Art vandalism or vandalism as art? Four pranks that made us smile -- unlike Carmen Tisch

Categories: Art, Street Art

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Some acts of art vandalism are clearly inspired by outrage. Take, for example, El Dildo Bandito, the nom de guerre of a man who stole 22 ceramic penises from an art display in Boulder. Others are inspired by drunkenness, as may have been the case with Carmen Tisch, charged with scratching and hitting a $30 million painting at the new Clyfford Still Museum before urinating on the floor.

Still other art vandalism seems to be born of whimsy and a love of pranks. Here, we present four acts of art-vandalism-as-art.

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4. "My manly tool swathed in crochet"
Last January, the ladies of the Ladies Fancywork Society, a group of street-artist crocheters responsible for several large-scale projects around town, took it upon themselves to warm the pickaxe of a certain cold miner -- George Carlson's "Early Day Miner," to be exact -- in Washington Park. Our favorite part about this art-vandalism-as-art is that it inspired more art, in the form of a poem that ends with the line above.

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3. The dancing aliens poop their (non-existent) pants
Whether or not this qualifies as art depends on whether you think fart jokes are hilarious. In 2006, an unidentified mischief-maker smeared red-brown paint in the crotch of one of Jonathan Borofsky's "Dancers" -- the giant aliens outside the Denver Performing Arts Complex. Several days of rain prevented the splotch from being painted over right away.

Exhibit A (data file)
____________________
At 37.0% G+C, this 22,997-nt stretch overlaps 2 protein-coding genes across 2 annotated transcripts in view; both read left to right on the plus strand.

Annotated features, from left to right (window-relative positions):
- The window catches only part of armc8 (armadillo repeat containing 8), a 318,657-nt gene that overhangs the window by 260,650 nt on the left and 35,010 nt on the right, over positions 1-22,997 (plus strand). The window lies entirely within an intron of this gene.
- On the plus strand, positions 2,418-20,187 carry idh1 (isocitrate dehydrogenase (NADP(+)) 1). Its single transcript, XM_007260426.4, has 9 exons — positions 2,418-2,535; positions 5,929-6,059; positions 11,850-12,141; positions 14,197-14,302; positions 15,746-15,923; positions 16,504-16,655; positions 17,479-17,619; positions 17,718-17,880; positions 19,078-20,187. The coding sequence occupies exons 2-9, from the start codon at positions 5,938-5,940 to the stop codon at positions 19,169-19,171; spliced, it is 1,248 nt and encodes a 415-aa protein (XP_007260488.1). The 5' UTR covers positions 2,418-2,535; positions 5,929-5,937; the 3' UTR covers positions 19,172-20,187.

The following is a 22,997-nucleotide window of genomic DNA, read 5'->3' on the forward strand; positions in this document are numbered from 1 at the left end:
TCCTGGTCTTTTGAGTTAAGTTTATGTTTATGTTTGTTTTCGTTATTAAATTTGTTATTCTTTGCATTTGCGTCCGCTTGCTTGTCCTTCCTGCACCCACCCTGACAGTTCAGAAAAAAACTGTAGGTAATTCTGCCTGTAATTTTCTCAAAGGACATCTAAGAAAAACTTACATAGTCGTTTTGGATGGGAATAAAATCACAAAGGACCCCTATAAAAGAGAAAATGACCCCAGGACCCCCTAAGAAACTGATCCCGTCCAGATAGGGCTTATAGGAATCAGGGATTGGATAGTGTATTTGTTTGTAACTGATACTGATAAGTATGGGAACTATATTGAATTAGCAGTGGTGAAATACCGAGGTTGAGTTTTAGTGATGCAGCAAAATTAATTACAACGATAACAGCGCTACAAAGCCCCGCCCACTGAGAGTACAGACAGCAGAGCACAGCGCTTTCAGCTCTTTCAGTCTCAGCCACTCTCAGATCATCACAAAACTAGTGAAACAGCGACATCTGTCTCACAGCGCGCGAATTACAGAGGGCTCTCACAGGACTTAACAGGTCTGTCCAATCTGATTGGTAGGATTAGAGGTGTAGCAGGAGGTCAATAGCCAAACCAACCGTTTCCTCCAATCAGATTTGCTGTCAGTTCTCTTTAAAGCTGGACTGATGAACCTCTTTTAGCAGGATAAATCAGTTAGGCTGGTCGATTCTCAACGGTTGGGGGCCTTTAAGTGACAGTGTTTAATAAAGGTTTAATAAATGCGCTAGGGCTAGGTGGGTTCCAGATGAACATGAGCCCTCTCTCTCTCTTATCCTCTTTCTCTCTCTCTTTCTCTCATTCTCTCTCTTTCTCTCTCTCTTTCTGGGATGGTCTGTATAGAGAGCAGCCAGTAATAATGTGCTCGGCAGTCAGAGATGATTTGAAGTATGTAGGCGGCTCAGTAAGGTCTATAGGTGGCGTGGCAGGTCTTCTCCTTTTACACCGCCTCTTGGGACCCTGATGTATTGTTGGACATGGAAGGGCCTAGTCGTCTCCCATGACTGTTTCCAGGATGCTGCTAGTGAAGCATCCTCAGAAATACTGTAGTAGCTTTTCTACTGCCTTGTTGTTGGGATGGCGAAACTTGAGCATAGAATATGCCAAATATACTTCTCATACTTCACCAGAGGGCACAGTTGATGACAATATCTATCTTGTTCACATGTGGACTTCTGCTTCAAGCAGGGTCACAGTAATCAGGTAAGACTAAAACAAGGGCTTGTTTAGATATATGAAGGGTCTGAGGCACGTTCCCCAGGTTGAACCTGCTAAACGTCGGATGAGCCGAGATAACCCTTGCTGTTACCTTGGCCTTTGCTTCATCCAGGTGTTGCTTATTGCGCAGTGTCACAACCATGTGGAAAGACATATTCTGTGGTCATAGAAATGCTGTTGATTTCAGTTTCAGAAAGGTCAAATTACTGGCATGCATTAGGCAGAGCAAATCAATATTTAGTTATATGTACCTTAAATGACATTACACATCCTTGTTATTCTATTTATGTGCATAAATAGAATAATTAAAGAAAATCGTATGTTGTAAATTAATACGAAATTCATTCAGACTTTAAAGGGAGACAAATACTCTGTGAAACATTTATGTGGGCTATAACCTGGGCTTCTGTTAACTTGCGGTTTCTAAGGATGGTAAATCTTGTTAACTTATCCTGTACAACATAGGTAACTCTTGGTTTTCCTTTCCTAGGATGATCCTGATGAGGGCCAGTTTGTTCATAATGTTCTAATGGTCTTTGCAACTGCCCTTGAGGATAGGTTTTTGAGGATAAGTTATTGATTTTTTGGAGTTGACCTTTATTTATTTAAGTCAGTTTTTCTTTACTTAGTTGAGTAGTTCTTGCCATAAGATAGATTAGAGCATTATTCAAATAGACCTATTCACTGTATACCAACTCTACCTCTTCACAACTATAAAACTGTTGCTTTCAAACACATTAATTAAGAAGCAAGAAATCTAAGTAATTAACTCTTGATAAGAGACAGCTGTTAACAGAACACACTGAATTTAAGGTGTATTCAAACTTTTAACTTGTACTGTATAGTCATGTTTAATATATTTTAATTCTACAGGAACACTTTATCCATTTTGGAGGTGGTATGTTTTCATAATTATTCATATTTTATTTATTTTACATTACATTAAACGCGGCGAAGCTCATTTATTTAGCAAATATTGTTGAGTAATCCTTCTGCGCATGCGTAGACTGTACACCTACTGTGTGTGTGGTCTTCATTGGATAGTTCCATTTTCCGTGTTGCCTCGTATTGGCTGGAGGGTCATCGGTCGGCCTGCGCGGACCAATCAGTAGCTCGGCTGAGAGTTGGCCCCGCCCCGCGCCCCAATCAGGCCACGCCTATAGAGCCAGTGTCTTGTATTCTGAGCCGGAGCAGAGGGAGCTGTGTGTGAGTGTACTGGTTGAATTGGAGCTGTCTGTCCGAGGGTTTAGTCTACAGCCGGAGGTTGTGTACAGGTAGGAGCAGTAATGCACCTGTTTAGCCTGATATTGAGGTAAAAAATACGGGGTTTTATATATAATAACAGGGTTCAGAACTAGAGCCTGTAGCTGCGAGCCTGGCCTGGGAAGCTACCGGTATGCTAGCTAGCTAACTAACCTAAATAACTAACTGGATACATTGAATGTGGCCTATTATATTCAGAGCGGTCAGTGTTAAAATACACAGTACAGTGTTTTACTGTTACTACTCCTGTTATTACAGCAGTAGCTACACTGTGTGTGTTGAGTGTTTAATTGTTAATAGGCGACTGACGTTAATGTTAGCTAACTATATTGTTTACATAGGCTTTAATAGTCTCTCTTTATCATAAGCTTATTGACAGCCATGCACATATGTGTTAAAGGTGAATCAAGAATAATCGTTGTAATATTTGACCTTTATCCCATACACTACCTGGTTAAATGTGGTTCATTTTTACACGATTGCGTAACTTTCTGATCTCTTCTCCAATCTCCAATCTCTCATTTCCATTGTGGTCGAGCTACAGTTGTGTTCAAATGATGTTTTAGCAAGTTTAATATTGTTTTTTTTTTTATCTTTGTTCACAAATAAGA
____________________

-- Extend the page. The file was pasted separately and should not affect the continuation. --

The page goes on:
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2. 1,000 short-lived paper cranes for Japan
In March, art student Talia Kauk hung a thousand rainbow-colored paper cranes from trees outside the Denver Art Museum. The unauthorized display was meant to encourage passersby to donate to the tsunami relief effort in Japan. But the art museum wasn't moved. It snipped Kauk's strings and threw her cranes in the trash.

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Ladies Fancywork Society
1. The big blue bear gets (yarn)bombed
No. 1 on our list is also courtesy of the Ladies Fancywork Society. In April, the guerilla knitters shackled Lawrence Argent's "I See What You Mean" -- better known as the big blue bear peering into the Colorado Convention Center -- with a big blue ball of yarn. The feat earned a nod in the New York Times, but the convention center was less amused. Several workers hauled the yarn-y ball-and-chain away in a golf cart in the wee hours of the morning it was erected, before most passersby could get a look.

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